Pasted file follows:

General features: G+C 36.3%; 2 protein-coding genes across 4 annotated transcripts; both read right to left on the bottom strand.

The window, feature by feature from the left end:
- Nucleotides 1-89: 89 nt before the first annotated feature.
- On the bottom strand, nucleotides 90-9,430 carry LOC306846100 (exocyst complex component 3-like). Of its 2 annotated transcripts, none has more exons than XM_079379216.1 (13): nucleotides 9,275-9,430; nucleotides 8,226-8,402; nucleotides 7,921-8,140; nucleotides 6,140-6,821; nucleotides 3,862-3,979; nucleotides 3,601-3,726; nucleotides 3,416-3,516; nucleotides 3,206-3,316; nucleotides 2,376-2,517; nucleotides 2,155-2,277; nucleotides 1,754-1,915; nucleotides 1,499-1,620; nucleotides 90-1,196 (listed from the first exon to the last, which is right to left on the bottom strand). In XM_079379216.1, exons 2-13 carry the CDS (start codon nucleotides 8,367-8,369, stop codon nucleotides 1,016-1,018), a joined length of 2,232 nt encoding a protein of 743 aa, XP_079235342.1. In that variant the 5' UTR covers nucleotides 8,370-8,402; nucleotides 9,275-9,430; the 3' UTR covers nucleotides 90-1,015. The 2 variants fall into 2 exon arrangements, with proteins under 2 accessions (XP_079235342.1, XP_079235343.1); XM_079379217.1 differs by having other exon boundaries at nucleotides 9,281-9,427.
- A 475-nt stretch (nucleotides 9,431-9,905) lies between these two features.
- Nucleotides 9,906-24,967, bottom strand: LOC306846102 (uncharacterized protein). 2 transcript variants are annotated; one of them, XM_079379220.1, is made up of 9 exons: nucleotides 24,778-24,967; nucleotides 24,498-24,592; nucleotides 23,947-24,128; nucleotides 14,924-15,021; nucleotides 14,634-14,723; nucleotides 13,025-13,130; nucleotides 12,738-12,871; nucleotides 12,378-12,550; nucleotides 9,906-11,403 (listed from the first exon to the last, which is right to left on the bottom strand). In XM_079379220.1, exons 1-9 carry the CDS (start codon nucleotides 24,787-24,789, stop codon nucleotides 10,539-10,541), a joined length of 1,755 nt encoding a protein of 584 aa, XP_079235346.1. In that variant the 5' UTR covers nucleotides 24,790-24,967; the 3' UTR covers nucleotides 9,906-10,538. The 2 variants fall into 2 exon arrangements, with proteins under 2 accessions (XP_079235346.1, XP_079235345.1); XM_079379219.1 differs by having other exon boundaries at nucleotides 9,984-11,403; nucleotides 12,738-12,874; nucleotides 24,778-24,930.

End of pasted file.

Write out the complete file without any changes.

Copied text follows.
General features: G+C 36.3%; 2 protein-coding genes across 4 annotated transcripts; both read right to left on the bottom strand.

The window, feature by feature from the left end:
- Nucleotides 1-89: 89 nt before the first annotated feature.
- On the bottom strand, nucleotides 90-9,430 carry LOC306846100 (exocyst complex component 3-like). Of its 2 annotated transcripts, none has more exons than XM_079379216.1 (13): nucleotides 9,275-9,430; nucleotides 8,226-8,402; nucleotides 7,921-8,140; nucleotides 6,140-6,821; nucleotides 3,862-3,979; nucleotides 3,601-3,726; nucleotides 3,416-3,516; nucleotides 3,206-3,316; nucleotides 2,376-2,517; nucleotides 2,155-2,277; nucleotides 1,754-1,915; nucleotides 1,499-1,620; nucleotides 90-1,196 (listed from the first exon to the last, which is right to left on the bottom strand). In XM_079379216.1, exons 2-13 carry the CDS (start codon nucleotides 8,367-8,369, stop codon nucleotides 1,016-1,018), a joined length of 2,232 nt encoding a protein of 743 aa, XP_079235342.1. In that variant the 5' UTR covers nucleotides 8,370-8,402; nucleotides 9,275-9,430; the 3' UTR covers nucleotides 90-1,015. The 2 variants fall into 2 exon arrangements, with proteins under 2 accessions (XP_079235342.1, XP_079235343.1); XM_079379217.1 differs by having other exon boundaries at nucleotides 9,281-9,427.
- A 475-nt stretch (nucleotides 9,431-9,905) lies between these two features.
- Nucleotides 9,906-24,967, bottom strand: LOC306846102 (uncharacterized protein). 2 transcript variants are annotated; one of them, XM_079379220.1, is made up of 9 exons: nucleotides 24,778-24,967; nucleotides 24,498-24,592; nucleotides 23,947-24,128; nucleotides 14,924-15,021; nucleotides 14,634-14,723; nucleotides 13,025-13,130; nucleotides 12,738-12,871; nucleotides 12,378-12,550; nucleotides 9,906-11,403 (listed from the first exon to the last, which is right to left on the bottom strand). In XM_079379220.1, exons 1-9 carry the CDS (start codon nucleotides 24,787-24,789, stop codon nucleotides 10,539-10,541), a joined length of 1,755 nt encoding a protein of 584 aa, XP_079235346.1. In that variant the 5' UTR covers nucleotides 24,790-24,967; the 3' UTR covers nucleotides 9,906-10,538. The 2 variants fall into 2 exon arrangements, with proteins under 2 accessions (XP_079235346.1, XP_079235345.1); XM_079379219.1 differs by having other exon boundaries at nucleotides 9,984-11,403; nucleotides 12,738-12,874; nucleotides 24,778-24,930.